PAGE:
HomeTalentHow can businesses begin unlocking the talent of the future in 2019

How can businesses begin unlocking the talent of the future in 2019

  • 6 Min Read

For businesses to succeed in the war of talent, they need to adjust to the fast-paced changes in the world of work. Jason Fowler, HR Director at Fujitsu UK & Ireland discusses this further.

Featured Image

The one constant we will see moving into 2019 is the rapid pace of change that has defined businesses for the past decade or so. This dynamism makes it vital for organisations not only to have access to the right talent, but also to ensure that these people are happy and performing at the top level. Yet it is not just markets and customers which are moving fast – employee’s expectations are also shifting rapidly, and to thrive in the coming year businesses need to adapt.

Several key macro-trends are having a decisive impact on how people relate to their jobs. On average, people are spending less time in each role as the ‘portfolio career’ becomes a viable and indeed normal approach. Moreover, as digital and mobile technology have penetrated every element of working life, so we have seen the rise of an ‘always on’ culture which requires employers to provide people with the capability to work effectively from different environments and via different mediums.

Moreover, the talent pool has become far more diverse over the past 50 years, as far more women have entered the workforce. This has implications for employers, and indeed it provides them with an opportunity to better meet the needs of their people. For example, a family might have two members juggling demanding jobs with other responsibilities, and for organisations this represents a chance to help  facilitate both professional and personal happiness. How can they start unlocking the talent of the future in 2019?

Wear two hats

In order to bring in and retain the kind of top talent that will help them thrive at a dynamic time, business leaders need to map a path forward that addresses people’s needs. This requires them to essentially take on two roles – the enabler and the disruptor.

The first is focused on proactive support, empowering and enabling teams to learn new skills, to develop in their work life, and to succeed. At its core, the role is about creating a culture of perpetual learning, where employees are constantly growing in a professional capacity. This enables them to adapt to a fast-moving business environment, and therefore thrive at a time when change is the rule rather than the exception.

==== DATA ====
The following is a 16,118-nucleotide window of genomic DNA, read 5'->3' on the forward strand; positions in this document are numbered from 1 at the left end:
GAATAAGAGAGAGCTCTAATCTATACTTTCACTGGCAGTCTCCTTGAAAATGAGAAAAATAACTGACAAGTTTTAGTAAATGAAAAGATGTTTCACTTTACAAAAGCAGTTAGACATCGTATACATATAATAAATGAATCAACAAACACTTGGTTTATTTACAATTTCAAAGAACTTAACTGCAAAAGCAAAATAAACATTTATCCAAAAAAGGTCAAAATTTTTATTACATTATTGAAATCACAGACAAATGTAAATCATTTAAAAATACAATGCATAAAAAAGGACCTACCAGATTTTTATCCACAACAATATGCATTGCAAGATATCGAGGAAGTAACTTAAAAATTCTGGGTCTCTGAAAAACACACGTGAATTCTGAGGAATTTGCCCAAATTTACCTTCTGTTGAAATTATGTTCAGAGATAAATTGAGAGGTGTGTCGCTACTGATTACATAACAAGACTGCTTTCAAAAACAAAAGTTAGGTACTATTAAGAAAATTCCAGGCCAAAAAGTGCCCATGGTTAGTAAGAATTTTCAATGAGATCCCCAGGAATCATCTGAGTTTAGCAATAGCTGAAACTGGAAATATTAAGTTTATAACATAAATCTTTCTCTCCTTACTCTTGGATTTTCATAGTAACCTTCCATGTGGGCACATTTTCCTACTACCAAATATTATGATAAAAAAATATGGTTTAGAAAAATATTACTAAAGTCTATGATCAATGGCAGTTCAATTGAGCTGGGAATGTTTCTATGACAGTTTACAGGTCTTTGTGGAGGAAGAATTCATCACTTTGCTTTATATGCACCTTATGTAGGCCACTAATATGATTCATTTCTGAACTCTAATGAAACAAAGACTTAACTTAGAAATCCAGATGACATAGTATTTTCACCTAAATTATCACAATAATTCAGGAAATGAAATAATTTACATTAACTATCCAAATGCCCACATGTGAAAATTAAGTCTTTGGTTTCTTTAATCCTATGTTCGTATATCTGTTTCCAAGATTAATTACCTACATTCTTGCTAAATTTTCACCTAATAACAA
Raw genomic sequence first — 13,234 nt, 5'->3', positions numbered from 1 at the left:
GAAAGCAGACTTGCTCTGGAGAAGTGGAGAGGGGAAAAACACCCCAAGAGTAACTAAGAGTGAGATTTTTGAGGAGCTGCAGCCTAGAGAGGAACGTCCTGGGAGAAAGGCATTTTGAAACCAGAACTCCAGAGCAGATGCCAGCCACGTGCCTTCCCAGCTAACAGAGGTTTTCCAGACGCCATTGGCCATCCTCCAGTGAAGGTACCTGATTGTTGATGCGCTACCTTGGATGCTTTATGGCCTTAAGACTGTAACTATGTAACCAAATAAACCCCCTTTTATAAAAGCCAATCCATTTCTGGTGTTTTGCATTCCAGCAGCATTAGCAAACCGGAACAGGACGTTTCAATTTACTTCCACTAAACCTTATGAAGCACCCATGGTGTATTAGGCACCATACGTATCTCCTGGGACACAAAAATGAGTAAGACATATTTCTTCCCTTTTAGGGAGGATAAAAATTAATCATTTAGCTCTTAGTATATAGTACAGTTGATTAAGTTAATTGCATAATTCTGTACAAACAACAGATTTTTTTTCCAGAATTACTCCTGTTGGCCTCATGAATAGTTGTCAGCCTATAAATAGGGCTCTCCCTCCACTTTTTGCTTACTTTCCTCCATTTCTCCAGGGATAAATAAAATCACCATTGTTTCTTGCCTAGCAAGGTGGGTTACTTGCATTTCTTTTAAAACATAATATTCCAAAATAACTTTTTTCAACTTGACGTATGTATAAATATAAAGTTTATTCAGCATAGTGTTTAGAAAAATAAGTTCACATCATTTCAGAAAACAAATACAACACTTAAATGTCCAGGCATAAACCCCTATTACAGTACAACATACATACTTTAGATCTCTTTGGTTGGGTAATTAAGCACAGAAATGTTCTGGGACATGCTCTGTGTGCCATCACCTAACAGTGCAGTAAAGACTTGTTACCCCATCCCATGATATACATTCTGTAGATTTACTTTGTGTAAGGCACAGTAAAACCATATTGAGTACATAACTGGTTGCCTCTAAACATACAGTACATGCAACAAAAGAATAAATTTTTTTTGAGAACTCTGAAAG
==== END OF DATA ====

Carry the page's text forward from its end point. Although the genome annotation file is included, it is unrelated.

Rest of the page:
The second is focused on challenging the status quo, pushing the organisation to transform, and will involve risk-taking and pushing boundaries. The disruptor essentially acts as a role model for the kind of change the organisation needs to make to thrive in the future, providing the impetus for important adjustments and more dramatic turns. Neither of these roles are easy – but both are essential.

Recruit with imagination

While the above point covers the leadership aspect of navigating a dynamic business environment, it’s also vital to have the kind of flexible talent that will drive change. This poses challenges to traditional recruiting assumptions – for example, how important is depth of experience (such as years spent in the relevant industry) compared to breadth?

In a world that is perpetually changing, being able to make sense of unfamiliar situations and take calculated risks are essential characteristics. People who have demonstrated the adaptability and agility to succeed in different roles could have an advantage in this world. However, this might extend beyond the world of work – for example, has a candidate learnt new languages after leaving full-time education? Do they have varied hobbies, or have they learnt an instrument? Any of these could be evidence of the kind of inquiring mind and commitment to personal development that positions someone to thrive in an uncertain world of work.